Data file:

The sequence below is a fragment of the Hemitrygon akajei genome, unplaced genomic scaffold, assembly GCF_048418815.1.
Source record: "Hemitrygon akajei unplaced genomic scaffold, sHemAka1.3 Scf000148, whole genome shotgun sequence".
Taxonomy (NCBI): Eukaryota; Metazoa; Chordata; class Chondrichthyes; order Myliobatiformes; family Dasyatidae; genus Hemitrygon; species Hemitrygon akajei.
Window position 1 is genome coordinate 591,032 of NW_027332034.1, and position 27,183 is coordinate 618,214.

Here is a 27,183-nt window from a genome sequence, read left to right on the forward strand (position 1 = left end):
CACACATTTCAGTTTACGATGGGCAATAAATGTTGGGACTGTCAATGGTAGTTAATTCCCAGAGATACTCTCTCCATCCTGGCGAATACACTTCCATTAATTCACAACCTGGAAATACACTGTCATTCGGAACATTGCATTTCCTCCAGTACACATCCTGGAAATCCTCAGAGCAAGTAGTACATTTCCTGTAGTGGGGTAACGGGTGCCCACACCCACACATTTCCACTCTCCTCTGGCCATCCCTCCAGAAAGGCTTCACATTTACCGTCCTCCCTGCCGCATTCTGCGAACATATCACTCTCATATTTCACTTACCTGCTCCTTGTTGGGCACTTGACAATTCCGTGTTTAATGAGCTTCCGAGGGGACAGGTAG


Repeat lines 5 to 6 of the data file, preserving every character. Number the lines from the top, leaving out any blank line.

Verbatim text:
Here is a 27,183-nt window from a genome sequence, read left to right on the forward strand (position 1 = left end):
CACACATTTCAGTTTACGATGGGCAATAAATGTTGGGACTGTCAATGGTAGTTAATTCCCAGAGATACTCTCTCCATCCTGGCGAATACACTTCCATTAATTCACAACCTGGAAATACACTGTCATTCGGAACATTGCATTTCCTCCAGTACACATCCTGGAAATCCTCAGAGCAAGTAGTACATTTCCTGTAGTGGGGTAACGGGTGCCCACACCCACACATTTCCACTCTCCTCTGGCCATCCCTCCAGAAAGGCTTCACATTTACCGTCCTCCCTGCCGCATTCTGCGAACATATCACTCTCATATTTCACTTACCTGCTCCTTGTTGGGCACTTGACAATTCCGTGTTTAATGAGCTTCCGAGGGGACAGGTAG